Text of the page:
MANILA, JAKARTA, DHAKA, ISLAMABAD, COLOMBO, Oct. 28, 2020 -Eight national and Asian regional organizations based in the Philippines, Indonesia, Bangladesh, Pakistan, and Sri Lanka on Wednesday asked China to listen to the voices of the people in communities most directly affected by Belt and Road Initiative (BRI) projects.

In a virtual press conference, leaders of the organizations said appropriate consultations with the local communities transformed by the BRI projects would maximize social benefits, minimize investment risks, and make the BRI truly “people-centered.”

A new book chronicling the effects of the BRI projects in the Philippines, Indonesia, Bangladesh, Pakistan and Sri Lanka turns the spotlight on the views of people affected by the BRI projects. The book was launched during the virtual press conference.

“Numerous books, studies, and research papers have been produced by governments, companies, economists, and investors about the BRI. The voices from the most important community, however, have not been heard,” Lidy Nacpil, coordinator of the Asian People’s Movement on Debt and Development (APMDD), said during the launch of “Belt and Road through My Village.”

The “Belt and Road through My Village,” co-produced by eight non-governmental organizations, is a collection of interviews with over 100 villagers who live on sites where BRI projects are being undertaken.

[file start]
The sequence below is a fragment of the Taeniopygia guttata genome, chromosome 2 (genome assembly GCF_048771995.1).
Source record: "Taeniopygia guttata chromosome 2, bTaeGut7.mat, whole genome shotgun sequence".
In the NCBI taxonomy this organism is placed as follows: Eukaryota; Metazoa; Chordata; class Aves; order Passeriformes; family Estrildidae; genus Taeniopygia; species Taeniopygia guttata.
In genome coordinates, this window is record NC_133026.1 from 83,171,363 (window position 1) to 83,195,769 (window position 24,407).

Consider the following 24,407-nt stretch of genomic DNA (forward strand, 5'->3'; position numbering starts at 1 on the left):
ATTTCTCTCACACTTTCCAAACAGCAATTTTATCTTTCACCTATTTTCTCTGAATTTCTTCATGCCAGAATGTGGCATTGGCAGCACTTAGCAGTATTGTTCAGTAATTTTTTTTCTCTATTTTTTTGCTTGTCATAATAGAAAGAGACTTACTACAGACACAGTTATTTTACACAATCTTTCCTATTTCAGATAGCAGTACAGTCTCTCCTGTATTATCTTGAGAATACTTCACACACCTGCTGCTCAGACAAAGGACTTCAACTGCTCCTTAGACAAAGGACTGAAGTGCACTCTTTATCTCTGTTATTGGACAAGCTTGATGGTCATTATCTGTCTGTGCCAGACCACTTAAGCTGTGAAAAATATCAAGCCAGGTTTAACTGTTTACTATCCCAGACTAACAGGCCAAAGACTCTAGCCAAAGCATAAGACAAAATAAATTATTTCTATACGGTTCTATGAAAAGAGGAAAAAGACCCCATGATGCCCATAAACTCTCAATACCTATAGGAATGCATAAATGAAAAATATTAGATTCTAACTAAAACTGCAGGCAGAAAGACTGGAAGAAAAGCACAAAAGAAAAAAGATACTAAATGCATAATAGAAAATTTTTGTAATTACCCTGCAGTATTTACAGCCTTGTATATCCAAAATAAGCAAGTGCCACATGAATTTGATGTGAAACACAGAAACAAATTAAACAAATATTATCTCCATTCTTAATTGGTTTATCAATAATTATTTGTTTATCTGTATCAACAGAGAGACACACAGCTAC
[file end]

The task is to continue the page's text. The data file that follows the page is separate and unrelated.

China’s total investments in countries where BRI projects are ongoing reached USD117.31 billion, according to the 2019 China Outbound Direct Investment Statistical Report released recently by China’s Ministry of Commerce, the National Statistics Bureau, and the State Administration of Foreign Exchange.

As of end-2019, over 27,500 Chinese investors have established 44,000 direct investment enterprises in 188 countries and regions where BRI projects are located.

“The lives of billions of people in these 188 countries are being affected directly and indirectly, positively and negatively, and their lives are changed forever,” Nacpil said.

The book project was led by the People of Asia for Climate Solutions (PACS) and APMDD, and supported by Asia Comms Lab, Philippine Movement for Climate Justice (PMCJ), Indonesia’s Koalisi Rakyat untuk Hak Atas Air (KruHA: People’s Coalition for the Right to Water), Coastal Livelihood and Environmental Action Network (CLEAN) in Bangladesh, the Pakistan Kissan Rabita Committee (PKRC), and the Centre for Environmental Justice (CEJ) in Sri Lanka.

The book covered seven major BRI projects. They are the Kaliwa Dam in the Philippines, the Jakarta-Bandung High-Speed Rail in Indonesia, the Barisal 350 MW Coal Power Plant in Bangladesh, the Bahawalpur Solar Power Park and Sahiwal Coal-Fired Power Plant in Pakistan, the Colombo Port City and the Colombo Highways in Sri Lanka. The total population being affected by these seven projects alone stands at more than 15 million.